Arizona is also home to some veterans of the Navajo Code Talkers program. In the Pacific theater, these men made a brilliant and legendary contribution to victory in the Second World War. Countless American lives were spared because our military could communicate in the unbreakable code of the Navajo language. In a time of great need, our country was served bravely and served well by the Navajo.

There are many thousands of veterans in this State. And often veterans are not eager to look back at their experiences. Hardest of all is to recall the ones who never lived to be called veterans. But memory is our duty, and on this day, it is our privilege.

At 3 p.m., in every town, city, village, and hamlet in America, Americans of all walks of life are pausing for a moment of silence. It is 3 p.m. in this great State of Arizona. Please join me in a moment of silence for those who gave their lives to our great Nation.

[A moment of silence was observed.]

God bless.

The heroes we remember never really set out to be heroes. Each loved his life as much as we love ours. Each had a place in the world, a family waiting, and friends to see again. They thought of the future, just as we do, with plans and hopes for a long life. But they left it all behind when they went to war and parted with it forever when they died. Every Memorial Day we gather at places like this to grasp the extent of their loss and the meaning of the sacrifice. It always seems more than words can cover. In the end, all we can do is be thankful; all we can do is remember, and always appreciate the price that was paid for our own lives and our own freedom.

Today, in thousands of towns, Americans have gathered to pay their own tributes to the men and women who died young, some very young. We often think of this as one of great national loss, and that is certainly the case. But for so many, and perhaps many here today, there is one name among all the others, a name that recalls a different time and memories held close and quiet. To those who have known such loss and felt such absence in their life, Memorial Day gives formal expression to a very personal experience. Your losses can be marked but not measured. And we can never measure the value of what was gained in their sacrifice. We live it every day in the comforts of peace and the gifts of freedom. These have all been purchased for us, and we're grateful for the sacrifice.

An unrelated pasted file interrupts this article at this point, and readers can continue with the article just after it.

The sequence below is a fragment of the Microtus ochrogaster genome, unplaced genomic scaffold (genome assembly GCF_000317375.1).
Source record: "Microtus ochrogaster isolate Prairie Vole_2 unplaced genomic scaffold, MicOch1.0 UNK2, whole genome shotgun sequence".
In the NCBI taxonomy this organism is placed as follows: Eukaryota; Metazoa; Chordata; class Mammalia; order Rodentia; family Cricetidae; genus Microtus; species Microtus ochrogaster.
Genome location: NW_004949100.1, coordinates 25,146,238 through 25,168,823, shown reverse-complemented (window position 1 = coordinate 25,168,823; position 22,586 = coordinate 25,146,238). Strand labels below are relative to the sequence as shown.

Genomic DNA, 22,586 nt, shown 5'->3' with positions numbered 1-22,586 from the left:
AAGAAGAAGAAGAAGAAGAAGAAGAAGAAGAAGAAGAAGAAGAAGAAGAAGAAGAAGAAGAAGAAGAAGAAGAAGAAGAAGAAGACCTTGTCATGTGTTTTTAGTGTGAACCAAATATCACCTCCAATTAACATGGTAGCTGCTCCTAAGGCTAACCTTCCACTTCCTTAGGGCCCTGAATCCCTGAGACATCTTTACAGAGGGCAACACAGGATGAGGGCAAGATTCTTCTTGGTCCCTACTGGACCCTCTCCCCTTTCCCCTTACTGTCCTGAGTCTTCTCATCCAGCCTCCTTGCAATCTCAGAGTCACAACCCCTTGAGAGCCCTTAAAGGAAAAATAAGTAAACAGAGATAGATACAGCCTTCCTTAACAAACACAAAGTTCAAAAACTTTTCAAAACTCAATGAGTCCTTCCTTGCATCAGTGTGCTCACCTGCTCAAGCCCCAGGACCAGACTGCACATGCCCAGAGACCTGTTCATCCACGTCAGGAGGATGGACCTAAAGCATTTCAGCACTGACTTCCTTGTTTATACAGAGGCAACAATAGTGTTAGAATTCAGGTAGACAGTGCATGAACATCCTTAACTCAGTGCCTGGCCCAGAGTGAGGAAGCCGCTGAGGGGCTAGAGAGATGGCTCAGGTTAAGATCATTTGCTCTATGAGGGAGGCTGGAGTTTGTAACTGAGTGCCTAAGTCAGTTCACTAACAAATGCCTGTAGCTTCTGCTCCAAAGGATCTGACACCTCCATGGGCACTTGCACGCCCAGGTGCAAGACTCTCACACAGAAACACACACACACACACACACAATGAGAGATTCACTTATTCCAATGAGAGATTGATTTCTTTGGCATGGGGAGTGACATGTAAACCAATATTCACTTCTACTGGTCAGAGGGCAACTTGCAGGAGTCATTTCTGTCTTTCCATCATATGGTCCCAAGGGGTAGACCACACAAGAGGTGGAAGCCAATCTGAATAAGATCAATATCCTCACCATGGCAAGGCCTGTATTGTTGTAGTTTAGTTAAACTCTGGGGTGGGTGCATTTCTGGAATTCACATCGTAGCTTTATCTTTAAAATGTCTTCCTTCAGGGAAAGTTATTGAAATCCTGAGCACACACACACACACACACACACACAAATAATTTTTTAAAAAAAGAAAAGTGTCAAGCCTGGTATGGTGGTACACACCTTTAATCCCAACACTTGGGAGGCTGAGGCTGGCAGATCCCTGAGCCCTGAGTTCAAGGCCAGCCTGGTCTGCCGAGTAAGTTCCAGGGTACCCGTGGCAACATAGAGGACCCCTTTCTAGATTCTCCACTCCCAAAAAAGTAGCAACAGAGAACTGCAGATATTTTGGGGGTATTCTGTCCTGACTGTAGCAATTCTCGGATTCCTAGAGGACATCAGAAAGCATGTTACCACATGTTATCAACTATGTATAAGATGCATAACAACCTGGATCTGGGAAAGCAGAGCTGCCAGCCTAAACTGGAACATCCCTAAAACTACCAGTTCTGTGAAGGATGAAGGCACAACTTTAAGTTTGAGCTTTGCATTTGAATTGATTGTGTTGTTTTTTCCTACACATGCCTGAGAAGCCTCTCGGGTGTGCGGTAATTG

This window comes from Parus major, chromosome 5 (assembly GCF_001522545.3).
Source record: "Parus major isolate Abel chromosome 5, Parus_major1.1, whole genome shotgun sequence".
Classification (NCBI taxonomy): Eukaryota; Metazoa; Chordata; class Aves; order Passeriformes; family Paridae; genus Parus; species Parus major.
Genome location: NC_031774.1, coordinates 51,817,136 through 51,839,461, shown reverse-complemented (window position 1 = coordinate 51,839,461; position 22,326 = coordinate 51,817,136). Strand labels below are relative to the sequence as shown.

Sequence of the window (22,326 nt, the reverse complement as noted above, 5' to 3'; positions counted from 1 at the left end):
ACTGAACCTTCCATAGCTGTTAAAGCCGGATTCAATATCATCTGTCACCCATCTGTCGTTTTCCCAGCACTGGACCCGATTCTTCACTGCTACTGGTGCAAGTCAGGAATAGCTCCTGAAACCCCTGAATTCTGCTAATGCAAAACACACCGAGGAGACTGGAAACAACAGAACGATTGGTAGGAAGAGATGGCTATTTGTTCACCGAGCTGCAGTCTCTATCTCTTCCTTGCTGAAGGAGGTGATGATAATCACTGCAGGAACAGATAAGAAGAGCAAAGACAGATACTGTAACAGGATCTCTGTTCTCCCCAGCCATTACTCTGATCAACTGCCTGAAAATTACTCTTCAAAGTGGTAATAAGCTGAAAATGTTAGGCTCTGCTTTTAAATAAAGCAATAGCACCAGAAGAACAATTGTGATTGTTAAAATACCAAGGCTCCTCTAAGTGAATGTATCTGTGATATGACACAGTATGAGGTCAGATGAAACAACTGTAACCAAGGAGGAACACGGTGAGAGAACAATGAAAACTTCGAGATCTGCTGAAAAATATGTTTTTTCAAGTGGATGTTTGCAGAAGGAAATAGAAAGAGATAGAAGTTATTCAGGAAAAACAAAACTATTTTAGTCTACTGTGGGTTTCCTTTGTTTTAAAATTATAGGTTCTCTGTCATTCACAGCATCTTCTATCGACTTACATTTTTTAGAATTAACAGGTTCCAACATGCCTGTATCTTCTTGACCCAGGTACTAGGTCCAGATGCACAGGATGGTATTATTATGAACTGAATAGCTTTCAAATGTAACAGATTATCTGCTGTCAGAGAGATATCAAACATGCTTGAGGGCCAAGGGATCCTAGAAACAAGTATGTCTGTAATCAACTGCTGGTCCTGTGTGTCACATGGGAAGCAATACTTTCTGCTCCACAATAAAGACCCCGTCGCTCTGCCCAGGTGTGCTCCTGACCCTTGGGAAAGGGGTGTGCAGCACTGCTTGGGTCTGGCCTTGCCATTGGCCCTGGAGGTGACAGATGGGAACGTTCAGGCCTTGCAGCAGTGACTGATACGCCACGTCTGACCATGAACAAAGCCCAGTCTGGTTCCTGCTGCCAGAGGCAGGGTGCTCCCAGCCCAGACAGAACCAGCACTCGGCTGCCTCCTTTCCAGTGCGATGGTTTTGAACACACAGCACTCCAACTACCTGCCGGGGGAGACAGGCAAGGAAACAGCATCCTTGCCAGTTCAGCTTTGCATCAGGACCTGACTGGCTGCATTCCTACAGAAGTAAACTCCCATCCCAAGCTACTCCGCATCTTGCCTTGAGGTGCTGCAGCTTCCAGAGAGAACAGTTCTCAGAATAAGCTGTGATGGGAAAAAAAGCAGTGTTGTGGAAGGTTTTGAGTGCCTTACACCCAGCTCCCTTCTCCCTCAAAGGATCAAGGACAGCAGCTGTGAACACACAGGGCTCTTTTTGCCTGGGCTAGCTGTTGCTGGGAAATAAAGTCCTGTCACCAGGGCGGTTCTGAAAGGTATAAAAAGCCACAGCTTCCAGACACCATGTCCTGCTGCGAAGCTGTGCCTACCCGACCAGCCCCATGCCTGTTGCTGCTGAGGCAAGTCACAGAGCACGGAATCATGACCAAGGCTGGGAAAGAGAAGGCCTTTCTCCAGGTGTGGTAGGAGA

It's not in our nature to seek out wars and conflicts, but whenever they have come, when adversaries have left us no alternative, American men and women have stood ready to take the risks and pay the ultimate price. People of the same caliber and the same character today fill the ranks of the All-Volunteer Army of the United States of America. Any foe who might ever challenge our national resolve would be repeating the grave error of defeated adversaries. Because this Nation loves peace, we do not take it for granted. And because we love freedom, we are always prepared to bear its greatest costs.

I oftentimes see the military folks who serve our Nation so proud and humbled— to see them in lines of such discipline and training and preparedness. They're the new generation of America's defenders. They follow in an unbroken line of good and brave and unfaltering people who have never let this country down.

Today we honor those who fell from the line, who left us never knowing how much they would be missed. We pray for them with an affection that grows deeper with the years. And we remember them, all of them, with the love of a grateful Nation.

Thank you all for coming, and God bless.

NOTE: The President spoke at 2:52 p.m. at the Champlin Fighter Aircraft Museum. H.R. 1696, approved May 28, was assigned Public Law No. 107-11. The Memorial Day proclamation of May 25 is listed in Appendix D at the end of this volume.
Citation: George W. Bush: "Remarks at a Memorial Day Commemoration in Mesa, Arizona," May 28, 2001. Online by Gerhard Peters and John T. Woolley, The American Presidency Project. http://www.presidency.ucsb.edu/ws/?pid=45918.